Wednesday, May 2, 2012

Natakaaru (Pawnee) - Cottonwood Tree

It's been over a year since I've posted...sorry.  Life happens.  I figure it's time.

I went out to the lakes to clear my thoughts.  Some of the female cottonwood trees were already dropping downy seed heads.  This normally occurs May to June.    To a primitive skills practitioner, I gather the down to add to tinder nests for friction fire making.  Alone, the down does not work well, combined it helps to spread the hot coal to the coarser materials.  Of course, the dead dry branches work well for the fireboard and drill components of a bowdrill set.

Cottonwood trees are abundant in Nebraska, easily recognized, and useful to the early Native Americans cultures.  The papery inner bark works great for tinder nests, twined into cordage, as well as survival food.  The Hopi Indians, of Arizona, considered the cottonwood sacred.  They used the root to carve Kachina dolls.  In spring, before leaves appear, the waxy buds were boiled to make a yellowish dye pigment.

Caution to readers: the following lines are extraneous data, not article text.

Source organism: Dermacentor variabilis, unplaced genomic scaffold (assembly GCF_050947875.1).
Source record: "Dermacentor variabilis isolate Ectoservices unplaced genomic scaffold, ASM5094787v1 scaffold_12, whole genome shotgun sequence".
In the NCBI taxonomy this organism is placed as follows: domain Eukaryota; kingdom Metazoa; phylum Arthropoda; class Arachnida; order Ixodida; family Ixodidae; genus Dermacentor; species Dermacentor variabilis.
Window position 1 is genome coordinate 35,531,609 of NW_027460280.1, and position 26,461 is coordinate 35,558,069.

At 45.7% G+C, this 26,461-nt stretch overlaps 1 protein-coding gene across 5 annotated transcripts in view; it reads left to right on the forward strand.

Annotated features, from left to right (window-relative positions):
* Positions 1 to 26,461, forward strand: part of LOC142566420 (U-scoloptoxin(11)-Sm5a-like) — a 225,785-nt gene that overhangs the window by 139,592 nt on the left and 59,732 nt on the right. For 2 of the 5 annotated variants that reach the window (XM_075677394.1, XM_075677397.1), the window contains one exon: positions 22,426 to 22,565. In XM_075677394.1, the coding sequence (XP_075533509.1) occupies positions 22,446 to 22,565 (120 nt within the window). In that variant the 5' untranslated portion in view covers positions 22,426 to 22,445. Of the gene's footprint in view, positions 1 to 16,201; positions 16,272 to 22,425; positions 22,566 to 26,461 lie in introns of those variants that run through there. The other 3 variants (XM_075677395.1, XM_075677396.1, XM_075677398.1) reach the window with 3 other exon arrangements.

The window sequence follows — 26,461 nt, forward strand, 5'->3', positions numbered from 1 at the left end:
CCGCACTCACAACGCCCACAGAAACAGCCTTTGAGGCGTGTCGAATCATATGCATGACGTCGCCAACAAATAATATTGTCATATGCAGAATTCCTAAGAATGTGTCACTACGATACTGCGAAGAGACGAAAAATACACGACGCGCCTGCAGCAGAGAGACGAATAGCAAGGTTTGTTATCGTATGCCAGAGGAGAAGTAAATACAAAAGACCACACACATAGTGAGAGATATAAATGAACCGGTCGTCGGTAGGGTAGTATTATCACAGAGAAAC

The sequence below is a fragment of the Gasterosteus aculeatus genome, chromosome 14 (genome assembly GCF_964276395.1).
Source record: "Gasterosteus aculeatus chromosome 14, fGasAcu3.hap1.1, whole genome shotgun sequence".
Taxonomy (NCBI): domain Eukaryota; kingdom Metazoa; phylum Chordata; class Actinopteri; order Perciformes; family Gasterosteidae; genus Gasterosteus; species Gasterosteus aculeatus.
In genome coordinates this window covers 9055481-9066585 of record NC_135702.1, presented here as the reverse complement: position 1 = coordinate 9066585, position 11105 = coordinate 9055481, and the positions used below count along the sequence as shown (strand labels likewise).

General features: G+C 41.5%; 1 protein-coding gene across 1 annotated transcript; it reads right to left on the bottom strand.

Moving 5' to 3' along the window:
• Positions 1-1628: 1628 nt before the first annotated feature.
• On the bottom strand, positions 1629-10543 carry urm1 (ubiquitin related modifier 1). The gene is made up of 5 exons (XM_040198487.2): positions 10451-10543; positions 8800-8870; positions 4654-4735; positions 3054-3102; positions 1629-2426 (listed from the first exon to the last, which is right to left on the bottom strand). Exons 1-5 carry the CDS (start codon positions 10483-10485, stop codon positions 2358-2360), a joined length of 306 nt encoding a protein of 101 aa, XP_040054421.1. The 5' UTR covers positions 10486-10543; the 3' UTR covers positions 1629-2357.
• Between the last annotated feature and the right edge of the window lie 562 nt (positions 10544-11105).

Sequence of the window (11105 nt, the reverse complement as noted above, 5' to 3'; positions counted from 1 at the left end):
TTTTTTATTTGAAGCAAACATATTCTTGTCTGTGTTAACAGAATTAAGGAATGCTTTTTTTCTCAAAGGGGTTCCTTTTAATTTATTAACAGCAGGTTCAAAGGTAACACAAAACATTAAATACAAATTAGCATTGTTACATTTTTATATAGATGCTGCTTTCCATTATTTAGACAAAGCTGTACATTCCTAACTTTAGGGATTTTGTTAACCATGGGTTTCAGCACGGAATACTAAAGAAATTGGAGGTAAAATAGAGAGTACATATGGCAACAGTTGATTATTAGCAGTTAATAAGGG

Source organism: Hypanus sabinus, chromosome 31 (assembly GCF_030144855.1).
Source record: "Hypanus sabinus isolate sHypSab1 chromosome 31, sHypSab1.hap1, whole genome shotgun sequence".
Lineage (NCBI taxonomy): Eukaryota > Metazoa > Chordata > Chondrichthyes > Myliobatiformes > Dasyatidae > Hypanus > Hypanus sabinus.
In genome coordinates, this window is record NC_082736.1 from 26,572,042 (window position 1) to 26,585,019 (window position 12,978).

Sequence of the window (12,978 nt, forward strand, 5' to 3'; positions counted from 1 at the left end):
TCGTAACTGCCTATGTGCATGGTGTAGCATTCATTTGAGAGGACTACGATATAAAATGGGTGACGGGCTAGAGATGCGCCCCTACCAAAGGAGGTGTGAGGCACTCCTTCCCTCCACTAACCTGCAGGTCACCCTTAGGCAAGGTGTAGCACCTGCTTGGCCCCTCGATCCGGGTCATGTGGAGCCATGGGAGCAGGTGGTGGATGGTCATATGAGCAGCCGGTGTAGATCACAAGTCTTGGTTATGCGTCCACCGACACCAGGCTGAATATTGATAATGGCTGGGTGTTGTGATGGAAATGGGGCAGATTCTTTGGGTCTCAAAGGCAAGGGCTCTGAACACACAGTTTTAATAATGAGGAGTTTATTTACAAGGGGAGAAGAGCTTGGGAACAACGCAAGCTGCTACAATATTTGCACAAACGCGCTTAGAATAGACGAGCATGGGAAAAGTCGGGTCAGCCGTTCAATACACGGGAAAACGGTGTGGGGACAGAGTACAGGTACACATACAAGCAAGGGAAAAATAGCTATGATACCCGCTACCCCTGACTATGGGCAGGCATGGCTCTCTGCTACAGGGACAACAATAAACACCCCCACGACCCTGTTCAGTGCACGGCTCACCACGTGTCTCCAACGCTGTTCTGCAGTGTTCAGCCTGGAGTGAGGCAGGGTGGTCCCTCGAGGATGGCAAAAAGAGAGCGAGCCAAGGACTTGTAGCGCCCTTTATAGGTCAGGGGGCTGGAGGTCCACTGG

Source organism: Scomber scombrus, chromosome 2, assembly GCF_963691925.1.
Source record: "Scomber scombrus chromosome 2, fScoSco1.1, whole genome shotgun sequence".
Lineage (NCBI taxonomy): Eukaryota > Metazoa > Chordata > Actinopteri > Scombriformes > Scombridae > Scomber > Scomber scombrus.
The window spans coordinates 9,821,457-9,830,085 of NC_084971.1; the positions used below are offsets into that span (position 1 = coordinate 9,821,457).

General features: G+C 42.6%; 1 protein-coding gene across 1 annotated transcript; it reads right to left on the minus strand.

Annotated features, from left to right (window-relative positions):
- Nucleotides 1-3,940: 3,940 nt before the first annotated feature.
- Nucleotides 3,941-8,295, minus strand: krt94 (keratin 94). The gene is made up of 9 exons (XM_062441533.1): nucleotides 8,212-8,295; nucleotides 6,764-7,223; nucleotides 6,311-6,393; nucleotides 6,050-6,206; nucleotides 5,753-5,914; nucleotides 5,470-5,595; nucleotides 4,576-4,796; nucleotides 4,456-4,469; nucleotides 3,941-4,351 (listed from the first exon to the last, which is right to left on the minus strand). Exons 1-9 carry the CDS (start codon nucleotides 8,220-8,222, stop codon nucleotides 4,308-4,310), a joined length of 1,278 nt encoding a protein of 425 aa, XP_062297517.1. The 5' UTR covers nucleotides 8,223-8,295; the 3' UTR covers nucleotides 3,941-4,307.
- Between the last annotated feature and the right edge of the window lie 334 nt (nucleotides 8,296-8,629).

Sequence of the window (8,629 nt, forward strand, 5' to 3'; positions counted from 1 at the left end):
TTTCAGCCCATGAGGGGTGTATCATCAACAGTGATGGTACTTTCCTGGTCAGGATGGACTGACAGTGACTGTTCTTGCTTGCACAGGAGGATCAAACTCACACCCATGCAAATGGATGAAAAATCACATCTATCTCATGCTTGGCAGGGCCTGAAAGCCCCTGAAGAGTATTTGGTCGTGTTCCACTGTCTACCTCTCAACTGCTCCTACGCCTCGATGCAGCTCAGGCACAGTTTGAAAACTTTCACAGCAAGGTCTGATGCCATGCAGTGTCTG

Medicinally, and I wasn't aware of this, a wash of boiled leaf buds or bark was used for burns, cuts, bruises, and skin irritations.  The tannin has astringent properties tightening tissue and stopping  bleeding.

Pictured top is down bursting from seed pods.
At left are female seed buds.


becky3086 said...

Very interesting. I don't believe we have them here in Georgia.

Owen said...

@becky3086 There is a type of Cottonwood throughout the east coast, and I'm sure it can be found in GA.

raptorrunner said...

Hey, I should know you. Worked in that town in the newsroom before they started printing elsewhere. Live further north now.

Found your blog researching medicinal uses for cottonwood buds. We need more plant nerds in eastern Nebraska!